EFFECT OF FOUR BIOCHAR TYPES AND INORGANIC PHOSPHATE FERTILIZER ON GROWTH AND NODULATION OF SOYBEAN (GLYCINE MAX (L.) MOENCH)
Journal: Plant Physiology and Soil Chemistry
Author: Adekanmbi, A.A., Oghenewiro, F., Fagbenro, J. A, Bala, A., Osunde, O. A.
This is an open access article distributed under the Creative Commons Attribution License CC BY 4.0, which permits unrestricted use, distribution, and reproduction in any medium, provided the original work is properly cited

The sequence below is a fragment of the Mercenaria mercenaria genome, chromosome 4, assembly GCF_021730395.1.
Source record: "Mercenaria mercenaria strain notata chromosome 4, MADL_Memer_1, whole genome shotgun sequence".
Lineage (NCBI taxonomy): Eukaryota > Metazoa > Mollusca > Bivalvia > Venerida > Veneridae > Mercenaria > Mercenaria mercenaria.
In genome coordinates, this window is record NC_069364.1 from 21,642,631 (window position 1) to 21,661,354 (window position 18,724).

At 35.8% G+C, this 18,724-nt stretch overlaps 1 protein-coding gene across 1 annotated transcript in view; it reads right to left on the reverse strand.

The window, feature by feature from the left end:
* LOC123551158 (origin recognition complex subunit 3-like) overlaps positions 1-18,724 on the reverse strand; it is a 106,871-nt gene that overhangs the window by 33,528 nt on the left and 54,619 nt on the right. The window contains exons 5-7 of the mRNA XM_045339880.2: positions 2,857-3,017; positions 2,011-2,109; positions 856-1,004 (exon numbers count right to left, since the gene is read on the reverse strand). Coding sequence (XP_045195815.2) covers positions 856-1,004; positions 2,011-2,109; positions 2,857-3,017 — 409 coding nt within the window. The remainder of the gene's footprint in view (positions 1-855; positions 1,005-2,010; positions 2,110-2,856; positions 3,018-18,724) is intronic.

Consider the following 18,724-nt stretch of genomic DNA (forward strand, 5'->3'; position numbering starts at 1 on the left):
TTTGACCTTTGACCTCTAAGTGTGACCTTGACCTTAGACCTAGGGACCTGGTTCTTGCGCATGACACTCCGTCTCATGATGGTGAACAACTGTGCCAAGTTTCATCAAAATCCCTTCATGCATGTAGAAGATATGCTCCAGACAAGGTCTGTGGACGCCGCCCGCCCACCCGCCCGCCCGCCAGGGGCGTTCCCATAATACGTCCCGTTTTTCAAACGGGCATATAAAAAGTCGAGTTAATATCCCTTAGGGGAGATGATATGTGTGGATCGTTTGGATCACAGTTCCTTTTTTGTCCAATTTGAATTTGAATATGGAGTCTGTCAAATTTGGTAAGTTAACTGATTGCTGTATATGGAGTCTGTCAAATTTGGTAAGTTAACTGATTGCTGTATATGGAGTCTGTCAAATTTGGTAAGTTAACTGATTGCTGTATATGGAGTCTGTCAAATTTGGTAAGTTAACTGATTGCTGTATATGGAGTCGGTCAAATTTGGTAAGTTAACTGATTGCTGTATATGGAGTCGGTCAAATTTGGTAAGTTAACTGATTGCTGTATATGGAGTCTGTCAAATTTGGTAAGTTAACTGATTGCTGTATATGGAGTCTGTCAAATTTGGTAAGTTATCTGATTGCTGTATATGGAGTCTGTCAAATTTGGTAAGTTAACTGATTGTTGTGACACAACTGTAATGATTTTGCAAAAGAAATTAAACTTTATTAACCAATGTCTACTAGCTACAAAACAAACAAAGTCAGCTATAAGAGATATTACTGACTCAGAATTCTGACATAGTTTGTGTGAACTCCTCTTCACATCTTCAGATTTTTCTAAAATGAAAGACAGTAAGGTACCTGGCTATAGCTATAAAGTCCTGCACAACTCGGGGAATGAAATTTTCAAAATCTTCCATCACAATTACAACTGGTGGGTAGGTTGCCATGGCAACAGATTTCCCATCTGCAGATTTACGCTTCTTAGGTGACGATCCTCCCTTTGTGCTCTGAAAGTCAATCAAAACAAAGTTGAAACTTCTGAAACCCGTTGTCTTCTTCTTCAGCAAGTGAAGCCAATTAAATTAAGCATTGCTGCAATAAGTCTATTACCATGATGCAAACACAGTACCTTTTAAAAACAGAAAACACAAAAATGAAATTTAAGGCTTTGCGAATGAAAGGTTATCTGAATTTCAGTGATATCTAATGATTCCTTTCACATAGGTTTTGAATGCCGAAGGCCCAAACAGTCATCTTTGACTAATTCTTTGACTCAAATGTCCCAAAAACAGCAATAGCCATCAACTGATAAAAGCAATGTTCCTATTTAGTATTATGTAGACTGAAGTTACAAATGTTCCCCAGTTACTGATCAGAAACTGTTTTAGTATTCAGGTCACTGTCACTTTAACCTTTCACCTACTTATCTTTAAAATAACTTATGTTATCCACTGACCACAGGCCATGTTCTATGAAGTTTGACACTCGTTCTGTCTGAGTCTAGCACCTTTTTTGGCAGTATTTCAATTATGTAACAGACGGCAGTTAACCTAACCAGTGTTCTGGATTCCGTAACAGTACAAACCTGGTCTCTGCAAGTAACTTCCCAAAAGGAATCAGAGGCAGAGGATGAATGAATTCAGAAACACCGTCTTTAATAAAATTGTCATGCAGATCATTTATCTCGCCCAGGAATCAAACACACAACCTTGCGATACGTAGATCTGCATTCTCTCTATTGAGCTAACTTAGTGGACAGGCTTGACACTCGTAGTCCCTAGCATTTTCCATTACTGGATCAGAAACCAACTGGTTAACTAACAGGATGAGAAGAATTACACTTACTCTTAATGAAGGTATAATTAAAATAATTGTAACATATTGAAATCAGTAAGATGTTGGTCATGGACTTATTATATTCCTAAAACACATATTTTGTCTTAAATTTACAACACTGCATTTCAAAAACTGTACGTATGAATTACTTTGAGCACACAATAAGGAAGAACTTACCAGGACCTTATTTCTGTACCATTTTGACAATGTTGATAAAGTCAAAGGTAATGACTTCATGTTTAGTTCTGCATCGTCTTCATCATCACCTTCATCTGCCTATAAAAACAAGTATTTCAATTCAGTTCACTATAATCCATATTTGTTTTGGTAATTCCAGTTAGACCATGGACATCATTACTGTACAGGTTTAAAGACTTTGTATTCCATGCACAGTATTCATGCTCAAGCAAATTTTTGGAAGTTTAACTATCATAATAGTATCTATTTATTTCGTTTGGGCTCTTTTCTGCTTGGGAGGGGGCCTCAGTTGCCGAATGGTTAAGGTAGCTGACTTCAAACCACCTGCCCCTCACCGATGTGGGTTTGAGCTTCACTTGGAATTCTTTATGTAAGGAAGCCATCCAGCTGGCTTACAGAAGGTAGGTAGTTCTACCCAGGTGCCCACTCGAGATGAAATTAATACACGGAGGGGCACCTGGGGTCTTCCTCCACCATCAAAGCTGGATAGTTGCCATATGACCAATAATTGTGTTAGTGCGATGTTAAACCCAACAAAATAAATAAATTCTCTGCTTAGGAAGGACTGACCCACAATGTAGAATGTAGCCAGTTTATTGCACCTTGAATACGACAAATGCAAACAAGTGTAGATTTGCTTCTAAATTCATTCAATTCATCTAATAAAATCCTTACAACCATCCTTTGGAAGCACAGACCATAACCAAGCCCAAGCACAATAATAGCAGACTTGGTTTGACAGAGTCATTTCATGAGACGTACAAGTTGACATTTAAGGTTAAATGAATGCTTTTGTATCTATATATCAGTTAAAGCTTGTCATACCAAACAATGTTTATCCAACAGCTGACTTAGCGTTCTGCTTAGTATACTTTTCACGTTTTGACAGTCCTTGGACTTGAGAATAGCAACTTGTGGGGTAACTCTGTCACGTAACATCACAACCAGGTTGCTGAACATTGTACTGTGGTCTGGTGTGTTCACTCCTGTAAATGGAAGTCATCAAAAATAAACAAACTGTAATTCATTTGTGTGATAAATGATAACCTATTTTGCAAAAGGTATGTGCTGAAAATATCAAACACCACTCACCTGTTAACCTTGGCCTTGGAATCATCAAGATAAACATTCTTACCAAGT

There is a compelling need to explore the use of biochar as a sustainable alternative to the use of chemical or mineral fertilizer amendment in the contexts of soybean cropping system in Sub-Sahara Africa. A pot experiment was conducted to evaluate the effects of poultry manure biochar (PB), swine dung biochar (DB), maize cob biochar (MB), saw dust biochar (SB) and inorganic phosphate fertilizer (single supper phosphate) applied singly on the growth and nodulation of soybean in Minna, southern Guinea savanna zone of Nigeria. The biochars were applied at four levels of 0, 5, 10, and 15 t ha-1 while single supper phosphate (SSP) was applied at 30 kg P ha-1. The experimental design was a completely randomized design (CRD) with three replications. The results showed that soybean plant parameters of height, number of leaves, number and dry weight of nodules, shoot, root and total dry biomass increased in all treatments that received animal waste biochars (PB & DB) over the non-treated control (0 t ha-1) except the plant root length and shoot/root ratio. However, the difference was statistically significant (p<0.05) only at the higher application level of 10 t ha-1. Plant-based biochars (MB & SB) were less beneficial to soybean plant, and their influence on soybean parameters did not differ significantly from non-treated control. Soybean plant also responded positively to the application of SSP but was significantly better than the control only for plant height. The results showed that animal waste-derived biochars were more beneficial to soybean plant in terms of nodulation and growth than the plant-based biochars and SSP fertilizer. Evidence that soyabean growth, biomass accumulation and nodulation benefit more from amending soil medium planted to soyabean with manure based biochars applied at 10 tons ha-1 compared to the plant-based biochar showed that, manure base biochars are more suitable as soil amendments for legumes like soyabean that require more P and less amount of N in their nutrition.